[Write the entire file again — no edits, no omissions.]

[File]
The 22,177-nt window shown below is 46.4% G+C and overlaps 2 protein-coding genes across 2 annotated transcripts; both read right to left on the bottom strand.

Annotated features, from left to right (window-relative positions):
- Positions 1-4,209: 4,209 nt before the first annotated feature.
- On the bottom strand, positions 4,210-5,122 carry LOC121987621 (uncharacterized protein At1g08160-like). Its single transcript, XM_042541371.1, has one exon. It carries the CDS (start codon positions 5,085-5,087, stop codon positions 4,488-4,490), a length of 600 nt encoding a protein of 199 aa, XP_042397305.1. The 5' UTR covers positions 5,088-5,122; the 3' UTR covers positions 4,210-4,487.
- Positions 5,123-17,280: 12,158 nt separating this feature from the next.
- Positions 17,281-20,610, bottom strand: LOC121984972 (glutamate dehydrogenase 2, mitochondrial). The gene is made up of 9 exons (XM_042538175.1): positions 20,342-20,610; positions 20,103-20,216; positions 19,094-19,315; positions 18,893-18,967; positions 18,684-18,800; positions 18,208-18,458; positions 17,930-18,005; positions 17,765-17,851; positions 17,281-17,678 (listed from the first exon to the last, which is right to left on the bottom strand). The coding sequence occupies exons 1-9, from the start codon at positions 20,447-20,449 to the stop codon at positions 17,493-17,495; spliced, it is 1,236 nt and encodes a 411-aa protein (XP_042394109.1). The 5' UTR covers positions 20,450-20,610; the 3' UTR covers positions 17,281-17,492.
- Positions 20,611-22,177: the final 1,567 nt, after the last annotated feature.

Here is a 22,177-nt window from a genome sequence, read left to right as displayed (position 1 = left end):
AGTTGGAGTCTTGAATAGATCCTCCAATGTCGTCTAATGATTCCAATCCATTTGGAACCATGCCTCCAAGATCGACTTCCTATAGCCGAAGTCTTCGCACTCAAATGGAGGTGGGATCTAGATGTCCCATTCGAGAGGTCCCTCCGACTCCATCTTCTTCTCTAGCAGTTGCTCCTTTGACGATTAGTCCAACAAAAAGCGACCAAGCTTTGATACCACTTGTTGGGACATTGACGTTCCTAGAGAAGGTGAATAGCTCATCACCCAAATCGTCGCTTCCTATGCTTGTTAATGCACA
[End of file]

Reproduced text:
The 22,177-nt window shown below is 46.4% G+C and overlaps 2 protein-coding genes across 2 annotated transcripts; both read right to left on the bottom strand.

Annotated features, from left to right (window-relative positions):
- Positions 1-4,209: 4,209 nt before the first annotated feature.
- On the bottom strand, positions 4,210-5,122 carry LOC121987621 (uncharacterized protein At1g08160-like). Its single transcript, XM_042541371.1, has one exon. It carries the CDS (start codon positions 5,085-5,087, stop codon positions 4,488-4,490), a length of 600 nt encoding a protein of 199 aa, XP_042397305.1. The 5' UTR covers positions 5,088-5,122; the 3' UTR covers positions 4,210-4,487.
- Positions 5,123-17,280: 12,158 nt separating this feature from the next.
- Positions 17,281-20,610, bottom strand: LOC121984972 (glutamate dehydrogenase 2, mitochondrial). The gene is made up of 9 exons (XM_042538175.1): positions 20,342-20,610; positions 20,103-20,216; positions 19,094-19,315; positions 18,893-18,967; positions 18,684-18,800; positions 18,208-18,458; positions 17,930-18,005; positions 17,765-17,851; positions 17,281-17,678 (listed from the first exon to the last, which is right to left on the bottom strand). The coding sequence occupies exons 1-9, from the start codon at positions 20,447-20,449 to the stop codon at positions 17,493-17,495; spliced, it is 1,236 nt and encodes a 411-aa protein (XP_042394109.1). The 5' UTR covers positions 20,450-20,610; the 3' UTR covers positions 17,281-17,492.
- Positions 20,611-22,177: the final 1,567 nt, after the last annotated feature.

Here is a 22,177-nt window from a genome sequence, read left to right as displayed (position 1 = left end):
AGTTGGAGTCTTGAATAGATCCTCCAATGTCGTCTAATGATTCCAATCCATTTGGAACCATGCCTCCAAGATCGACTTCCTATAGCCGAAGTCTTCGCACTCAAATGGAGGTGGGATCTAGATGTCCCATTCGAGAGGTCCCTCCGACTCCATCTTCTTCTCTAGCAGTTGCTCCTTTGACGATTAGTCCAACAAAAAGCGACCAAGCTTTGATACCACTTGTTGGGACATTGACGTTCCTAGAGAAGGTGAATAGCTCATCACCCAAATCGTCGCTTCCTATGCTTGTTAATGCACA